As I pulled potato wedges and a chicken sandwich from my KFC paper bag, Dustin installed Half-Life: Day One onto his system. After starting and completing the Hazard Course, Dustin spent the next hour playing through the demo. I watched him play. How quickly would he solve the different puzzles? How would he react to various in-game moments? Would he find the demo as enthralling as myself?
When he had finished, Dustin quietly exhaled, ejected the CD, turned around, and handed it back to me.
Impressed with the experience, Dustin squinted in my direction, “Wow.”
I nodded in agreement, “Yeah.”
For the next 30 minutes, Dustin and I discussed the game, but truthfully... there wasn’t much to say. This demo of Half-Life was something special, and we both knew it.
Looking back, the 1990’s were arguably a golden age for PC gaming. On the hardware front, there were VGA Cards, Sound Blaster cards, and 3D Cards. On the software front, there was 3D gaming, LAN gaming, internet access, and ultimately... internet gaming. Almost every month, it felt like a classic PC game was being released, and the choices were wildly varied: FPS vs RPG vs TBS vs RTS vs ADV vs SIM.
New developers in the PC ecosystem were experimenting with new technologies and new gameplay, and while it wasn’t expressly stated... you could feel the excitement. On one hand... it was exhilarating. On the other hand... it was terrifying.
While Half-Life: Day One only scratched the surface of the medium’s true potential, it put a spotlight on the growing irrelevance of older developers like Bullfrog, Interplay, LucasArts, Maxis, Microprose, Origin, Sierra, Sir-Tech, Westwood, and... New World Computing.
Ultimately, I found myself wondering, “Was there still a market for a 2D, turn-based, strategy game? Was there still a market for Heroes of Might and Magic 3?”
HoMM Hungary Interview
Questions 5-8, of 17
This interview was conducted by Andrew Gasz of HoMM Hungary (Webpage & Facebook), and was originally published in late January 2021. It’s comprised of 17 questions in 21 parts (~50% HoMM and ~50% FST). I’ll be posting around 5 to 7 questions per Newsletter, until we reach the end, after which we will roll into another interview. Below are questions 5 to 8, of 17.
5. After Heroes 3 there were many failing Heroes game. But what features would you use from them in a similar Heroes-like game and what you would erase?
I’m going to politely decline to answer this question. Addressing this subject is effectively discussing Fanstratics (FST), and there are specifics I would like to avoid until much later.
6a. Overall, 3DO went into bankruptcy because it was poorly managed. Specifically, 3DO went into bankruptcy because it created a lot of low quality games no one wanted to buy.3DO thought all you had to do was create product, put it on the retail shelf, advertise it, and enough of it would sell. Giving the customer a good reason to buy the product, never seemed to be part of the formula.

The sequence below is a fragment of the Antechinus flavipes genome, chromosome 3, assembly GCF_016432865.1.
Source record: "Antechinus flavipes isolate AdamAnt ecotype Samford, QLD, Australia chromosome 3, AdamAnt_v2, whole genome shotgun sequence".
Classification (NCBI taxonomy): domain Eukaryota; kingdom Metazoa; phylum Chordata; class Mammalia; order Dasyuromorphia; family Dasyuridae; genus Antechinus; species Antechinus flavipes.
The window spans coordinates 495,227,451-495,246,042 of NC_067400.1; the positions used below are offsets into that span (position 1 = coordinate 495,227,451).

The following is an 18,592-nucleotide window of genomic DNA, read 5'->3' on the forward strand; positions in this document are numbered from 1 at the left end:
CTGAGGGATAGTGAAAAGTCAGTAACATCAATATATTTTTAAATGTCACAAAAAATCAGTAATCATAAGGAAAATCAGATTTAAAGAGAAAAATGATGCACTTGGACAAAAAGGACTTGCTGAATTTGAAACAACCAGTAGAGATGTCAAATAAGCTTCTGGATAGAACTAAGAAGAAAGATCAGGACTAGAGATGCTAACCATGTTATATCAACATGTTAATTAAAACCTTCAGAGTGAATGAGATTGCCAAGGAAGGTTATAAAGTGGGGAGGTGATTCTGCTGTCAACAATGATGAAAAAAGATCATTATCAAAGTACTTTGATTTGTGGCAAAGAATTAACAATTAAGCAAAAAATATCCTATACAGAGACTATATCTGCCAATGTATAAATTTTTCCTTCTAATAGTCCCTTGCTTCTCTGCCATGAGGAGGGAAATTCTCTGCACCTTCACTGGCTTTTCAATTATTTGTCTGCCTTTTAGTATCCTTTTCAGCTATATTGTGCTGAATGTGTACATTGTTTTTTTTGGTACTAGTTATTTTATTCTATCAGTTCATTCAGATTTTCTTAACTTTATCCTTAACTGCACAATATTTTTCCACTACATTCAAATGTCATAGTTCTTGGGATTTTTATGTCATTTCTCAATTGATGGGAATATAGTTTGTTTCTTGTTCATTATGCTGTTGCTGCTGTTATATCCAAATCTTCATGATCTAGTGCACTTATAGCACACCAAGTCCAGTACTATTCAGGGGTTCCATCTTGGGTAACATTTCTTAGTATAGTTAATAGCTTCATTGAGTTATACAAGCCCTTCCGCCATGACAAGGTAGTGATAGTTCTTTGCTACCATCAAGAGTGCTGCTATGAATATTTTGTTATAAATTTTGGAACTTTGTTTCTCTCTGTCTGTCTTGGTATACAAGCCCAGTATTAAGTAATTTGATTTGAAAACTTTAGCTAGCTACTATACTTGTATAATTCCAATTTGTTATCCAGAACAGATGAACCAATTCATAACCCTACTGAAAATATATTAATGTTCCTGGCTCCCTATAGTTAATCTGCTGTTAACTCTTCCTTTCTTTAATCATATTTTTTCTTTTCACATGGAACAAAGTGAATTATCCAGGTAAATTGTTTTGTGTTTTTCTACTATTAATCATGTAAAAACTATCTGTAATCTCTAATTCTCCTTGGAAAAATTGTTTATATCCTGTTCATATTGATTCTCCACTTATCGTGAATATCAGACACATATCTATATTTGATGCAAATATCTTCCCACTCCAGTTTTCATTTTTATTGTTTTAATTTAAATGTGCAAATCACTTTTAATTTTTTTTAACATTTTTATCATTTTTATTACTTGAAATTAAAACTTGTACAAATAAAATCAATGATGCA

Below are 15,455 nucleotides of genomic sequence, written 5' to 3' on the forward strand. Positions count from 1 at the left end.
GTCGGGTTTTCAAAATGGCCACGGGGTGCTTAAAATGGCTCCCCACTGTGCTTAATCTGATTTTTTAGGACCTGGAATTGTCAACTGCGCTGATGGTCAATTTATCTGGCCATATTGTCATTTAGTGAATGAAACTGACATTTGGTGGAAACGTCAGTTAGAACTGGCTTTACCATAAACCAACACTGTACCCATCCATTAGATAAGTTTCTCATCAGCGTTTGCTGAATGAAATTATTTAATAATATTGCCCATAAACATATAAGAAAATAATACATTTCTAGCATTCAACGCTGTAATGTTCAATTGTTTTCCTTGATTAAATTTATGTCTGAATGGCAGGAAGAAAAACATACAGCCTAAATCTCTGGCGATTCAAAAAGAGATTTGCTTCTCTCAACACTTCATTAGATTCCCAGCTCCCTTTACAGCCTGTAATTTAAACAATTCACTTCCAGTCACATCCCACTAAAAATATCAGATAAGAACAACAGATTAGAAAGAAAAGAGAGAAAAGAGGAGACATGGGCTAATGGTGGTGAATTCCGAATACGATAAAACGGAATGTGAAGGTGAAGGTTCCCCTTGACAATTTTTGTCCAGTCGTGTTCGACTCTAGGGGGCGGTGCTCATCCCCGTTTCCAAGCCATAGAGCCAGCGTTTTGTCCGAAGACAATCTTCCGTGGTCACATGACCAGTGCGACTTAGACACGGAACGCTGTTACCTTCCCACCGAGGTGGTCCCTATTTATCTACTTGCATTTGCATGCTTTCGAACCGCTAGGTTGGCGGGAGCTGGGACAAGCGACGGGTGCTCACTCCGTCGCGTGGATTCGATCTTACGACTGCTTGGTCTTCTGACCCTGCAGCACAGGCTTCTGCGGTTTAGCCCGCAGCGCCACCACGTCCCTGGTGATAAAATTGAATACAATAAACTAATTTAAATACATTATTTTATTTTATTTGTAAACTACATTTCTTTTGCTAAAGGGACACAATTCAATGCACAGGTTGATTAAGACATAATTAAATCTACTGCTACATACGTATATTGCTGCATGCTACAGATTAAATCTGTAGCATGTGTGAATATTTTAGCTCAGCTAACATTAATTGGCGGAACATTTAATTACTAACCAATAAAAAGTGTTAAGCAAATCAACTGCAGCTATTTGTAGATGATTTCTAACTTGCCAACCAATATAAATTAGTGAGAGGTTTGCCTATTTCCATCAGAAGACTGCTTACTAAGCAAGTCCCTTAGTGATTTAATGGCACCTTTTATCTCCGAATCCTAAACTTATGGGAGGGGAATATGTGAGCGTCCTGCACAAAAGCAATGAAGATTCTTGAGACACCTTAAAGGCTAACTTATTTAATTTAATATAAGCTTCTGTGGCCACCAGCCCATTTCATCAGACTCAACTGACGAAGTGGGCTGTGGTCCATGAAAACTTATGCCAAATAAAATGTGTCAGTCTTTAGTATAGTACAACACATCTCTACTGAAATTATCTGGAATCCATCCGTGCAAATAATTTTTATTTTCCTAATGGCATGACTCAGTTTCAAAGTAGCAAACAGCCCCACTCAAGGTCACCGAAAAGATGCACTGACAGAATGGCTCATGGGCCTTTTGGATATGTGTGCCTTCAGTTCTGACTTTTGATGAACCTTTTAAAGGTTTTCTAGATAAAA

Not once did I ever hear any 3DO executive talk about making ‘fun’ games. Not once did I encounter any 3DO executive who asked, “What have you been playing?” All the people in 3DO upper management were not gamers. They were all widget salesmen who thought ‘franchise’ was the same thing as ‘fun’.
Don’t misunderstand me, you don’t need to be a gamer to create and run a successful video game company, but you do need to understand when you are not a gamer... and staff accordingly.
6b. It is my understanding, what happened with 3DO did not directly affect HoMM4, but keep this in mind, my knowledge of HoMM4’s development is second hand at best. Aside from the team losing three of the HoMM3 leads (myself, John Bolton, and Phelan Sykes), I have heard through the grapevine, the team did not get much needed resources, and there was persistent in fighting regarding a number of subjects.
How 3DO indirectly damaged HoMM, was in how it directly damaged New World Computing (NWC).Soon after acquiring NWC, 3DO began pushing a ‘franchise’ model of game development. This should not be a surprise to many, as most of 3DO was composed of former Electronic Arts (EA) personnel. EA, under Tripp Hawkins, created the ‘Madden model’. For those who don’t know, to this day, EA makes most of its money from yearly sports games. This all started when EA began making yearly Madden football games for consoles.
For sports games, the Madden model makes sense. For non-sports games, the Madden model can quickly lead to franchise fatigue, and an emphasis on quantity over quality.
7. There were some concept arts about NWC’s Heroes 5 in 2003. Can you tell us something about it? (There were also a Nival Heroes 6 but it was stopped in 2008)
Unfortunately, I know nothing about New World Computing’s attempt at making HoMM5.
8. What is your opinion and experience about Heroes 3 HOTA mod?
It’s wonderful. HotA and the HD Mod effectively introduced HoMM3 to several new generations of gamers.